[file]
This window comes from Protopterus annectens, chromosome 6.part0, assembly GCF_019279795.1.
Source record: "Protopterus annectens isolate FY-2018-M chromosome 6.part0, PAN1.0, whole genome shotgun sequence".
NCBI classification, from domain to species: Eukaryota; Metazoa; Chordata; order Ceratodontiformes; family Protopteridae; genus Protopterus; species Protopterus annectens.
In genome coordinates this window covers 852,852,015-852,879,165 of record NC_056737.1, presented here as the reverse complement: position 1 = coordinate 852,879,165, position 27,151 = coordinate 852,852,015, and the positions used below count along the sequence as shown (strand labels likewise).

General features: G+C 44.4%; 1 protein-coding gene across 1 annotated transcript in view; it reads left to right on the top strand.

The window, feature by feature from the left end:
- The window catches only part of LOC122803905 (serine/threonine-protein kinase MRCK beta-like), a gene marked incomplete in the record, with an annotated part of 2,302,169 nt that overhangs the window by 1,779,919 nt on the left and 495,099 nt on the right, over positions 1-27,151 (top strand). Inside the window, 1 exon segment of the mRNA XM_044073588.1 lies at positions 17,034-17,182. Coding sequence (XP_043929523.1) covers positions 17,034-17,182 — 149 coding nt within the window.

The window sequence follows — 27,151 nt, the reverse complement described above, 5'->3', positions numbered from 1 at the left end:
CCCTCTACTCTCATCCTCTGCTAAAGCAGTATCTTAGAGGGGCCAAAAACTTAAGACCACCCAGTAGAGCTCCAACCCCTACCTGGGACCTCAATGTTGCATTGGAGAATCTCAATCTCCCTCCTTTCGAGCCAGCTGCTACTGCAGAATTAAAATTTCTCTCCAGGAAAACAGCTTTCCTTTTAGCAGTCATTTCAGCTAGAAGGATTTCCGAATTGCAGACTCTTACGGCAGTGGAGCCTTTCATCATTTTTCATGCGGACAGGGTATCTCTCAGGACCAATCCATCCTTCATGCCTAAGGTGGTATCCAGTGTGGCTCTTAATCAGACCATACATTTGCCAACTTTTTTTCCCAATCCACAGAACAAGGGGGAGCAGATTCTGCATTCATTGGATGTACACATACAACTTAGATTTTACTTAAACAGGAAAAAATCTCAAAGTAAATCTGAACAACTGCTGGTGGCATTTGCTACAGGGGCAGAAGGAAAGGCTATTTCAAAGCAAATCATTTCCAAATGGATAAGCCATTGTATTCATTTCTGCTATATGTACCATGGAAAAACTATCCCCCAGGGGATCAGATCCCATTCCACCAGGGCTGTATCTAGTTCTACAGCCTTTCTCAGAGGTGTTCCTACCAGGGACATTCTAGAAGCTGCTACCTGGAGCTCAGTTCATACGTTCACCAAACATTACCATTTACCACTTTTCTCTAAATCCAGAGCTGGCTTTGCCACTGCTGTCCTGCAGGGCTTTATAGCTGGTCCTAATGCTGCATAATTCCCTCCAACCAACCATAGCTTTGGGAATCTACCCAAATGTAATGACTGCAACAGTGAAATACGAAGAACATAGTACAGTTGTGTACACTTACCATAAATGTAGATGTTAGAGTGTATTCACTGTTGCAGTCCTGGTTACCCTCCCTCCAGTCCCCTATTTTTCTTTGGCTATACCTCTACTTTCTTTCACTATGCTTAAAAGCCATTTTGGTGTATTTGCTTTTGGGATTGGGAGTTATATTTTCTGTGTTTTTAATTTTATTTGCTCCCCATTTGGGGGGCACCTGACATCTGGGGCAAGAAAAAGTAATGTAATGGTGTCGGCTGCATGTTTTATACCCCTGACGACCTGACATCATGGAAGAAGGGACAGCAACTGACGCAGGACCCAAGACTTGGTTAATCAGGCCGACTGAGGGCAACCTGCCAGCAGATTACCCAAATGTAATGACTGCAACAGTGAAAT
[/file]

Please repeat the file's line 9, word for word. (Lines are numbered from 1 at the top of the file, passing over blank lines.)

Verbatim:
CCCTCTACTCTCATCCTCTGCTAAAGCAGTATCTTAGAGGGGCCAAAAACTTAAGACCACCCAGTAGAGCTCCAACCCCTACCTGGGACCTCAATGTTGCATTGGAGAATCTCAATCTCCCTCCTTTCGAGCCAGCTGCTACTGCAGAATTAAAATTTCTCTCCAGGAAAACAGCTTTCCTTTTAGCAGTCATTTCAGCTAGAAGGATTTCCGAATTGCAGACTCTTACGGCAGTGGAGCCTTTCATCATTTTTCATGCGGACAGGGTATCTCTCAGGACCAATCCATCCTTCATGCCTAAGGTGGTATCCAGTGTGGCTCTTAATCAGACCATACATTTGCCAACTTTTTTTCCCAATCCACAGAACAAGGGGGAGCAGATTCTGCATTCATTGGATGTACACATACAACTTAGATTTTACTTAAACAGGAAAAAATCTCAAAGTAAATCTGAACAACTGCTGGTGGCATTTGCTACAGGGGCAGAAGGAAAGGCTATTTCAAAGCAAATCATTTCCAAATGGATAAGCCATTGTATTCATTTCTGCTATATGTACCATGGAAAAACTATCCCCCAGGGGATCAGATCCCATTCCACCAGGGCTGTATCTAGTTCTACAGCCTTTCTCAGAGGTGTTCCTACCAGGGACATTCTAGAAGCTGCTACCTGGAGCTCAGTTCATACGTTCACCAAACATTACCATTTACCACTTTTCTCTAAATCCAGAGCTGGCTTTGCCACTGCTGTCCTGCAGGGCTTTATAGCTGGTCCTAATGCTGCATAATTCCCTCCAACCAACCATAGCTTTGGGAATCTACCCAAATGTAATGACTGCAACAGTGAAATACGAAGAACATAGTACAGTTGTGTACACTTACCATAAATGTAGATGTTAGAGTGTATTCACTGTTGCAGTCCTGGTTACCCTCCCTCCAGTCCCCTATTTTTCTTTGGCTATACCTCTACTTTCTTTCACTATGCTTAAAAGCCATTTTGGTGTATTTGCTTTTGGGATTGGGAGTTATATTTTCTGTGTTTTTAATTTTATTTGCTCCCCATTTGGGGGGCACCTGACATCTGGGGCAAGAAAAAGTAATGTAATGGTGTCGGCTGCATGTTTTATACCCCTGACGACCTGACATCATGGAAGAAGGGACAGCAACTGACGCAGGACCCAAGACTTGGTTAATCAGGCCGACTGAGGGCAACCTGCCAGCAGATTACCCAAATGTAATGACTGCAACAGTGAAAT